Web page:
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Title: The dark side of FIRE: predicting the population of dark matter subhaloes around Milky Way-mass galaxies

A variety of observational campaigns seek to test dark matter models by measuring dark matter subhaloes at low masses. Despite their predicted lack of stars, these subhaloes may be detectable through gravitational lensing or via their gravitational perturbations on stellar streams. To set measurable expectations for subhalo populations within Lambda cold dark matter, we examine 11 Milky Way (MW)-mass haloes from the FIRE-2 baryonic simulations, quantifying the counts and orbital fluxes for subhaloes with properties relevant to stellar stream interactions: masses down to $10^{6}\, \text{M}_\odot$, distances ≲50 kpc of the galactic centre, across z = 0 − 1 (tlookback = 0–8 Gyr). We provide fits to our results and their dependence on subhalo mass, distance, and lookback time, for use in (semi)analytical models. A typical MW-mass halo contains ≈16 subhaloes $\gt 10^{7}\, \text{M}_\odot$ (≈1 subhalo $\gt 10^{8}\, \text{M}_\odot$) within 50 kpc at z ≈ 0. We compare our results with dark matter-only versions of the same simulations: because they lack a central galaxy potential, they overpredict subhalo counts by 2–10×, more so at smaller distances. Subhalo counts around a given MW-mass galaxy declined over time, being ≈10× higher at z = 1 than at z ≈ 0. Subhaloes have nearly isotropic orbital velocity distributions at z ≈ 0. Across our simulations, we also identified 4 analogues of Large Magellanic Cloud satellite passages; these analogues enhance subhalo counts by 1.4–2.1 times, significantly increasing the expected subhalo population around the MW today. Our results imply an interaction rate of ∼5 per Gyr for a stream like GD-1, sufficient to make subhalo–stream interactions a promising method of measuring dark subhaloes.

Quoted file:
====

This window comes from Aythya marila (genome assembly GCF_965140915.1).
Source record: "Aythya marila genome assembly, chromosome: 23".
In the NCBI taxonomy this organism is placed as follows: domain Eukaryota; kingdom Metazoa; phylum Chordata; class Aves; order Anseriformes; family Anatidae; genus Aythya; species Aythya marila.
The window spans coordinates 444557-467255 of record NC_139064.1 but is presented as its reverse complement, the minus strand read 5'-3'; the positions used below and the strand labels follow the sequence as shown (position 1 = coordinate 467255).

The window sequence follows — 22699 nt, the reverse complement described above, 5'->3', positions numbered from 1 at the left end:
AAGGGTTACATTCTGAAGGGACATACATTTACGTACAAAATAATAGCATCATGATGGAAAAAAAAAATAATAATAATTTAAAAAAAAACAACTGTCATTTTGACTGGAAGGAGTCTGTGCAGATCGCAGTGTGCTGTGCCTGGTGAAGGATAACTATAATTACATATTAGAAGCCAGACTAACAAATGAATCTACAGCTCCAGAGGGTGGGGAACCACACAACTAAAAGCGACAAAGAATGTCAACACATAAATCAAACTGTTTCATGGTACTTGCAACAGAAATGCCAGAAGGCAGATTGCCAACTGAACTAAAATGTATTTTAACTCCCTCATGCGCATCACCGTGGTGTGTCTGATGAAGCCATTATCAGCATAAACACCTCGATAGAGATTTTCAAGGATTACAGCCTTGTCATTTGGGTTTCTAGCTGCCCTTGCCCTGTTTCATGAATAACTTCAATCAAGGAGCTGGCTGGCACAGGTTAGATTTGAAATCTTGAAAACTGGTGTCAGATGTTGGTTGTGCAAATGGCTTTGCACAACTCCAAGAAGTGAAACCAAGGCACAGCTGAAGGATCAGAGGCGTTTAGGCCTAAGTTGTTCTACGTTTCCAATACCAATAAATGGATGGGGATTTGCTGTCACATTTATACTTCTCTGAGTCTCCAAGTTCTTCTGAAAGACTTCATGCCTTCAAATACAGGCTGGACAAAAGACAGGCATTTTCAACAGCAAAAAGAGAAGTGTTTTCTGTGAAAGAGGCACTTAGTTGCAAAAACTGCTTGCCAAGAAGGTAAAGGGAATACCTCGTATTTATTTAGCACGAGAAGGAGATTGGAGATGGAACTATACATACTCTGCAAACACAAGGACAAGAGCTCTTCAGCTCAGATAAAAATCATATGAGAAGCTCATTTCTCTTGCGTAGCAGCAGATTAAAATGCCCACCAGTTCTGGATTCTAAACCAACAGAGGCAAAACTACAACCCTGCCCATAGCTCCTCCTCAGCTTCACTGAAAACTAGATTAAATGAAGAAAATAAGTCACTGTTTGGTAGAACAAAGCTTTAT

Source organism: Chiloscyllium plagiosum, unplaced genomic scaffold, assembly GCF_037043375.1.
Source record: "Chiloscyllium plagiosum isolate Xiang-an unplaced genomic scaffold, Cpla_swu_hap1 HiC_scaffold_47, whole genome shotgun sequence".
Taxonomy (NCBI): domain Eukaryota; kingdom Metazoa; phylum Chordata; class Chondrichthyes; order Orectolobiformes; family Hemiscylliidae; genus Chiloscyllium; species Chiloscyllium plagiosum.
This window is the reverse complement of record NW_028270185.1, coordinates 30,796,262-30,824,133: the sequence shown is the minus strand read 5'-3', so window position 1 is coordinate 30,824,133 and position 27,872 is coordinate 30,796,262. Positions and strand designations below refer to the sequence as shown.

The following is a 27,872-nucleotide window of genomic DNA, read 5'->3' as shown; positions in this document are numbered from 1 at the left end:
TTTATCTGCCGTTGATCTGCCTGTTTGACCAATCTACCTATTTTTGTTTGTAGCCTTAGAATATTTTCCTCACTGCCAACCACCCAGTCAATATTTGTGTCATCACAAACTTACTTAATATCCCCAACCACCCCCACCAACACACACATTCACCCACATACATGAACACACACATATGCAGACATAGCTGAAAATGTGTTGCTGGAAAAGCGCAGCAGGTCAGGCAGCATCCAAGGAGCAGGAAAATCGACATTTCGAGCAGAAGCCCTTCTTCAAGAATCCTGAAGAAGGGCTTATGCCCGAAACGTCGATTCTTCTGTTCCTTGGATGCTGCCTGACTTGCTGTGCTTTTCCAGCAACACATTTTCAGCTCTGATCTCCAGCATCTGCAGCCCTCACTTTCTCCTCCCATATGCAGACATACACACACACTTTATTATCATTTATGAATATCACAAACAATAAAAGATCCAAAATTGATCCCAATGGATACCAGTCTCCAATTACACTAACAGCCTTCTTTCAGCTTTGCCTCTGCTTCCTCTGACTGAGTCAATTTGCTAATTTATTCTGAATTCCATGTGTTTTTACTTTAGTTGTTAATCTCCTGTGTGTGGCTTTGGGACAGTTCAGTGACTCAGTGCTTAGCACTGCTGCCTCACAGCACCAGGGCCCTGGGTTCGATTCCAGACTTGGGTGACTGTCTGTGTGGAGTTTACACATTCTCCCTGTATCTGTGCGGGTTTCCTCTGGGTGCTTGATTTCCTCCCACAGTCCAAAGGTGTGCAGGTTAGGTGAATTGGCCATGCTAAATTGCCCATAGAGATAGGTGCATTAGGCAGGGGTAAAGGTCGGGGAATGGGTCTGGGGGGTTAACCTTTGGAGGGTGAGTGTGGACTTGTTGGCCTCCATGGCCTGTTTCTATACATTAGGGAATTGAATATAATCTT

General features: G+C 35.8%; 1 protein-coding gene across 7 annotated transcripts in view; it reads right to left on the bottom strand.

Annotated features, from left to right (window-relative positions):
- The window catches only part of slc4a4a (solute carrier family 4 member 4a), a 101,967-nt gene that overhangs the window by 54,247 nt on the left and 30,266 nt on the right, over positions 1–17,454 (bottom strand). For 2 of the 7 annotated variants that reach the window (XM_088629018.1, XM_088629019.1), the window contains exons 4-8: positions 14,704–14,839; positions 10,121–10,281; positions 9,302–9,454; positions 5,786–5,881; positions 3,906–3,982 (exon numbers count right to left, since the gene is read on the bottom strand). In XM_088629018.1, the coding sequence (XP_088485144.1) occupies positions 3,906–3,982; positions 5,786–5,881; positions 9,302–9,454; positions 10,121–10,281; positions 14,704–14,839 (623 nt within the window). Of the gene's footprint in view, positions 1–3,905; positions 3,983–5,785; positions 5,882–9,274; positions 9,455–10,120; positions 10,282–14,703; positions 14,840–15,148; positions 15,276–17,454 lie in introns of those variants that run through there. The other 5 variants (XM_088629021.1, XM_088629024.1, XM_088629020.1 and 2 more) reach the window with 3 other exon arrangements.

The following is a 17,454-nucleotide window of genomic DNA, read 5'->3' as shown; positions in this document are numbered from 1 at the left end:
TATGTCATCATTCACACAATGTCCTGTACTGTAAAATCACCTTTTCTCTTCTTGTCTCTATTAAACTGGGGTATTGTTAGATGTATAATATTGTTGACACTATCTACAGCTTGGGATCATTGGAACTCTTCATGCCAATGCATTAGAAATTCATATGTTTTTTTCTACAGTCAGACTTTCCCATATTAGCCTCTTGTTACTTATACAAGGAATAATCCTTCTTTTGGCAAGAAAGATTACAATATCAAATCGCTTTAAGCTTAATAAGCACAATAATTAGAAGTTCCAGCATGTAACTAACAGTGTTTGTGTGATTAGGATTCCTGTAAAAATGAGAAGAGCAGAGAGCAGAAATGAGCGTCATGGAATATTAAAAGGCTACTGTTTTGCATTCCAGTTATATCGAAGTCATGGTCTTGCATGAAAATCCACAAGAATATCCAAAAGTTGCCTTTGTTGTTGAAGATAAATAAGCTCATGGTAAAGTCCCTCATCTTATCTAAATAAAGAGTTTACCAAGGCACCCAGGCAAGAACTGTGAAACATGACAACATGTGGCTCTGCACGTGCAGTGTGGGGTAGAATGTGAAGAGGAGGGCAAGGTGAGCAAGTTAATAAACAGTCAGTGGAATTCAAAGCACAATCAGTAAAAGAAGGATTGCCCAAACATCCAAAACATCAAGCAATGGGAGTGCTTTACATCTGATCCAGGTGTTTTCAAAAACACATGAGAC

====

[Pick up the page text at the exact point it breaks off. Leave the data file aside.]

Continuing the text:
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Publisher / Repository:
Oxford University Press
Date Published:
Journal Name:
Monthly Notices of the Royal Astronomical Society
Page Range / eLocation ID:
p. 428-440
Medium: X
Sponsoring Org:
National Science Foundation
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